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“The Song of Names” A Powerful Tribute

 

 

 

Review by John Delia

A brilliant film that delves into the life of a man who brought music into the lives of people who were caught up in the most intolerable time in history. Set in London during World War II not everyone was afraid to help those who found themselves in danger of being persecuted. Not like most views of the Nazi scourge, this one turns the camera on a Jewish prodigy that was born to bring a message of hope and remembrance to his disrupted world.
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In a moment of chance, Dovidl Rapaport (Luke Doyle), a young boy of nine, who’s a violin prodigy from Poland, gets invited to live with Gilbert (Stanley Townsend) a music publisher. Introduced to Gilbert’s son of the same age, Martin (Misha Handley) slowly accepts the intrusion and they strike up a brotherly relationship. As attention to Dovidl (Jonah Hauer-King) grows, he becomes a violin virtuoso and we find him now an accomplished man. On the occasion he’s slated to play at a 1951 London debut concert to launch his imminent career, he disappears.

Center: Dovidl (played by Jonah Hauer-King)
© Sabrina Lantos. Courtesy Sony Pictures Classics.

Thus begins a story of mystery as years later Martin (Tim Roth) gets word that Dovidl may be still alive. Searching for his friend and reasons why he left so bluntly, Martin starts to get nearer his quest. Director François Girard who delivered the mysterious drama The Red Violin to the big screen, takes reign over the script and shows once again the power of his work. Moving the story from a daunting past to challenging times, he takes his audience into the life of a young boy separated from his endangered family. It’s a heartfelt and heart rending experience that makes Girard’s film a pervasive drama that should touch not only the Jewish community, but every fan of the genre.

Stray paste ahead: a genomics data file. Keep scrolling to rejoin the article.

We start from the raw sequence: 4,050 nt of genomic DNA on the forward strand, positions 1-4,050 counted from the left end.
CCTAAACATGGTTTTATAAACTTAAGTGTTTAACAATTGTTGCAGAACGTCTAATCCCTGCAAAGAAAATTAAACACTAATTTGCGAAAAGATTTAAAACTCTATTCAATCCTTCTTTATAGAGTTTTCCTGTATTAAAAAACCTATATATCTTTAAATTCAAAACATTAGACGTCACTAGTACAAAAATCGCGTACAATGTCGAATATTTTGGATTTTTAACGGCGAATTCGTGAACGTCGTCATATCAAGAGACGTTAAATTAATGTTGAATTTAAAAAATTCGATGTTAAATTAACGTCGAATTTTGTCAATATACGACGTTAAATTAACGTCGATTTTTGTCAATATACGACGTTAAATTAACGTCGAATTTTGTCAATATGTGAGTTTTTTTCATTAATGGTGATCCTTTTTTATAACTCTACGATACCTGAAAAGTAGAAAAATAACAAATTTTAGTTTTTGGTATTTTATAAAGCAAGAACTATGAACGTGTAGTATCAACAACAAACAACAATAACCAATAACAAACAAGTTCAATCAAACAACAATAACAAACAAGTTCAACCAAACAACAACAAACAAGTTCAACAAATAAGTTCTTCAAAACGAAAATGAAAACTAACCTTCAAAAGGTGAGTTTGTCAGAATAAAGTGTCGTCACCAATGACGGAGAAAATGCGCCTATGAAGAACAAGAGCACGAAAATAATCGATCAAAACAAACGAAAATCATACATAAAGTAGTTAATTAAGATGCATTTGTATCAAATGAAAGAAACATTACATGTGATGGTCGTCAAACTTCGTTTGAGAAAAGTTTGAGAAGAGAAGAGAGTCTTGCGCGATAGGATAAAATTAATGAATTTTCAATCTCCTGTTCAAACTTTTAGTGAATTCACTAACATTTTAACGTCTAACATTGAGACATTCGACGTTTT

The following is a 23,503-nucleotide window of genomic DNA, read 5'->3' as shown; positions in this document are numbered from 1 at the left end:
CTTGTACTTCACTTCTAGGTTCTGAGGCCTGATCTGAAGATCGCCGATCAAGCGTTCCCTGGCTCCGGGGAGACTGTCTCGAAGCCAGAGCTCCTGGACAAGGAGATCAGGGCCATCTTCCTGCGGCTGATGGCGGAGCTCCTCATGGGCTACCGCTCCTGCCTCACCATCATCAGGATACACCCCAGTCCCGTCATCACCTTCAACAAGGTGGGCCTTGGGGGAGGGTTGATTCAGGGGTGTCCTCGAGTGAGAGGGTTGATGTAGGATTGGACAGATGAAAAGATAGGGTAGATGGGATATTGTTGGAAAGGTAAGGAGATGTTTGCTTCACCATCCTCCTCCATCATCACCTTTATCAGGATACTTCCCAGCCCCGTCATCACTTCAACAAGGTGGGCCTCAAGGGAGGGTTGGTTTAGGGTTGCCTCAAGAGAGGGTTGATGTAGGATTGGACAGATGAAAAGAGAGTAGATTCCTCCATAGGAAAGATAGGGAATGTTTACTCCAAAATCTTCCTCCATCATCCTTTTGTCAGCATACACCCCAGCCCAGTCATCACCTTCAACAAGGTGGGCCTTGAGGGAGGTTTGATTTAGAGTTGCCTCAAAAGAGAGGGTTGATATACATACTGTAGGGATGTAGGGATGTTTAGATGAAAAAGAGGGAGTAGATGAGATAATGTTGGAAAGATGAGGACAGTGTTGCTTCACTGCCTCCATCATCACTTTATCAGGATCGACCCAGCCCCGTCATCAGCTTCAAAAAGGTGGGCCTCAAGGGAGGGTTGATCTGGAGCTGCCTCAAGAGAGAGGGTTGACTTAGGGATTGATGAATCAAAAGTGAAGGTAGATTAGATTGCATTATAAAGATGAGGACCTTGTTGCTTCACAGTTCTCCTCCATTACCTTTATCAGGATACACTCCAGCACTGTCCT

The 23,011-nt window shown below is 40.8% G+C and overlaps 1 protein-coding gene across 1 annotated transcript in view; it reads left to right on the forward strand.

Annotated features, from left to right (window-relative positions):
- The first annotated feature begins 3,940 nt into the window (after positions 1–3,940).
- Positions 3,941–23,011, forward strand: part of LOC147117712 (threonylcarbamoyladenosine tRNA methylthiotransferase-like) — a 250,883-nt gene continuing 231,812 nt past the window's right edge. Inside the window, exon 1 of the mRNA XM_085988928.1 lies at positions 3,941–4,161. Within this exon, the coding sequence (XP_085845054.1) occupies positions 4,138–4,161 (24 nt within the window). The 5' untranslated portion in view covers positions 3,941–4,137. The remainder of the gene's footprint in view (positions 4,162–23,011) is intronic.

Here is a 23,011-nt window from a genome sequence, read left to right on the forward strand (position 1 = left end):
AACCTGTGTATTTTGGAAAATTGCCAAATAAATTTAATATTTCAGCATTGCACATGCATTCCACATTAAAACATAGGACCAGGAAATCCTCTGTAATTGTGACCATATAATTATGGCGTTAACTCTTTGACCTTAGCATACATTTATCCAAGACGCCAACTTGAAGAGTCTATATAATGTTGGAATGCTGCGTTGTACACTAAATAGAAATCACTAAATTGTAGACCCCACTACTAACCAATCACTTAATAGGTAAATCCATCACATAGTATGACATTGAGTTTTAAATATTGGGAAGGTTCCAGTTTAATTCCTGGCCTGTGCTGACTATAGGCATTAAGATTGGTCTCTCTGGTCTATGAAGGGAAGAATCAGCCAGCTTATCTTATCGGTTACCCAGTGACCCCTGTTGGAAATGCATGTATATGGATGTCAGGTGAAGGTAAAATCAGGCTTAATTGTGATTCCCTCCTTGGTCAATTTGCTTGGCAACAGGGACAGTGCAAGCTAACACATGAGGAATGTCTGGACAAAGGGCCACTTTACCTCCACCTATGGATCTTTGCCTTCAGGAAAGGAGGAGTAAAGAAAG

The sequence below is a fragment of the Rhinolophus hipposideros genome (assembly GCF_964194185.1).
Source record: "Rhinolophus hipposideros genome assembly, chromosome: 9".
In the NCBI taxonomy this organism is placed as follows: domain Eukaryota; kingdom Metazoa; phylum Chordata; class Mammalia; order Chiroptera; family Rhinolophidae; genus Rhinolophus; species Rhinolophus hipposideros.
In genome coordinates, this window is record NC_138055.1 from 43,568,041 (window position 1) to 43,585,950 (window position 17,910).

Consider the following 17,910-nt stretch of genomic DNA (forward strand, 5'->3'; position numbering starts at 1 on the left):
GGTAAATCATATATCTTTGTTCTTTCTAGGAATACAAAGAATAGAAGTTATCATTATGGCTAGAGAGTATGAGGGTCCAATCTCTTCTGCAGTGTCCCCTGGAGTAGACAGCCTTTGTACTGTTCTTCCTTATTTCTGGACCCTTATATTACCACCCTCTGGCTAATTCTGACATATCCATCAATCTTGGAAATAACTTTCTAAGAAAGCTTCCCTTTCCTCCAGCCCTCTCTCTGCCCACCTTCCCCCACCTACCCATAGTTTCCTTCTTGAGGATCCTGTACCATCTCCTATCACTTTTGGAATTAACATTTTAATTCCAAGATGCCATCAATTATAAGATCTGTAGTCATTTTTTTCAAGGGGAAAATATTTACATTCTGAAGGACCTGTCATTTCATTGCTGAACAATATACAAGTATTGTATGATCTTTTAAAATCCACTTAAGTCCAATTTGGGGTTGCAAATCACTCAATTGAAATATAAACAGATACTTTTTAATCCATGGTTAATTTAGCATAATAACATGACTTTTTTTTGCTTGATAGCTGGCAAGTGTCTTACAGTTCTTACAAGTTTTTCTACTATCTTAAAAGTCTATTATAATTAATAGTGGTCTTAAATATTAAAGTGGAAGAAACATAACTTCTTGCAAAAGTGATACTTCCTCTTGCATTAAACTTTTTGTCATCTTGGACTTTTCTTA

What makes the film convincing however, is the acting by Tim Roth and Clive Owen who depict their characters within an age of uncertainty and a vague future for both Martin and Dovidl. Roth’s Martin gets determined to find his lost friend and find out why he would not be contacted him after such a long time. It’s a pivotal role and one that connects with reasons and a final amazing performance of a special violin concerto.

 

Left to Right: Martin (played by Gerran Howell), Helen (played by Marina Hambro),
Dovidl (played by Jonah Hauer-King)
© Sabrina Lantos. Courtesy Sony Pictures Classics.

While all three of the actors who play Dovidl are very good, it’s Owen who has to show the pain and suffering in the search for his family. It’s the powerful moment when Martin and Dovidl meet in the finale and makes the film so magnetic. The actor who plays the young 9-year-old Dovidl, Misha Handley, actually plays the violin piece you see in the film. It’s his first time in front of the camera and he nails the performance and the character. As the older Dovidl, Jonah Hauer-King has the task of playing Dovidl at age 17-21 just before the young man disappears leaving a full theatre without the performance of his lifetime.

Center: Martin (played by Tim Roth)
© Sabrina Lantos. Courtesy Sony Pictures Classics

The Song of Names has been rated PG-13 for some strong language, brief sexual material, thematic elements, and smoking.

FINAL ANALYSIS: One of the better films for taut drama fans of the past decade. (5 out of 5 Stars)

Additional Film Information:
Cast: Clive Owen, Tim Roth, Jonah Hauer-King, Gerran Howell, Luke Doyle, Misha Handley, Catherine Mccormack, Eddie Izzard, Saul Rubinek, Richard Bremmer, Stanley Townsend, Amy Sloan
Directed by: François Girard
Genre: Drama
MPAA Rating: PG-13 for some strong language, brief sexual material, thematic elements, and smoking
Running Time: 1 hr. 53 min.
Opening Date: January 10, 2020
Distributed by: Sony Pictures Classics
Released in: Theaters in English

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